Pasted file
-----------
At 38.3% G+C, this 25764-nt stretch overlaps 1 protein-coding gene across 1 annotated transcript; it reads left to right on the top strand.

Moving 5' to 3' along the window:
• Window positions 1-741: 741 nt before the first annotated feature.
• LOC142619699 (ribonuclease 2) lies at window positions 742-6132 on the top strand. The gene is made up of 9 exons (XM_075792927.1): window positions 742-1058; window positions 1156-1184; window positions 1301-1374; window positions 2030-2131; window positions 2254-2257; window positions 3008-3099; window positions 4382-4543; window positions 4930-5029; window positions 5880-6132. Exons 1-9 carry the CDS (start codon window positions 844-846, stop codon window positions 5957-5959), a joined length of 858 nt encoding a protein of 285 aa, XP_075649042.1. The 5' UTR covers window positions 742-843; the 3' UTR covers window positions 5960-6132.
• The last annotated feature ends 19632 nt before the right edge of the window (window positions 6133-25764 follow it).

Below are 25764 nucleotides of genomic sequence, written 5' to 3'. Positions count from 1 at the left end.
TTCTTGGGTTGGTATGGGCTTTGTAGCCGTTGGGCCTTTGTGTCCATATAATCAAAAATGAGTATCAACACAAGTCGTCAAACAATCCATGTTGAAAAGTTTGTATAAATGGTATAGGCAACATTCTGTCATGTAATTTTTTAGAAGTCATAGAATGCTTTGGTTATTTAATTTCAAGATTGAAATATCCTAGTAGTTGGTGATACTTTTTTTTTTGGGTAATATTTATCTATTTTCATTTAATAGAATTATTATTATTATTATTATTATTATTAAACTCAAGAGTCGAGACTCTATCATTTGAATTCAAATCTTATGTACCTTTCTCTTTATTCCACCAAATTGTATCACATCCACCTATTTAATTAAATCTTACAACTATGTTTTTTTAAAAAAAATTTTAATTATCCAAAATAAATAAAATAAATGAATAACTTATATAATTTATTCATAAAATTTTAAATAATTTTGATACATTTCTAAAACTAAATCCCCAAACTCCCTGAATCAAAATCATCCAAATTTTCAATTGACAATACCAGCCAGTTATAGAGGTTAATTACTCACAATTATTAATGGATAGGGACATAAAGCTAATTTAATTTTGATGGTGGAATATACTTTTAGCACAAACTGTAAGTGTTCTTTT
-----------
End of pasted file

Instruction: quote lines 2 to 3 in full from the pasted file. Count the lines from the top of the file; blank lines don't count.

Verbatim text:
Moving 5' to 3' along the window:
• Window positions 1-741: 741 nt before the first annotated feature.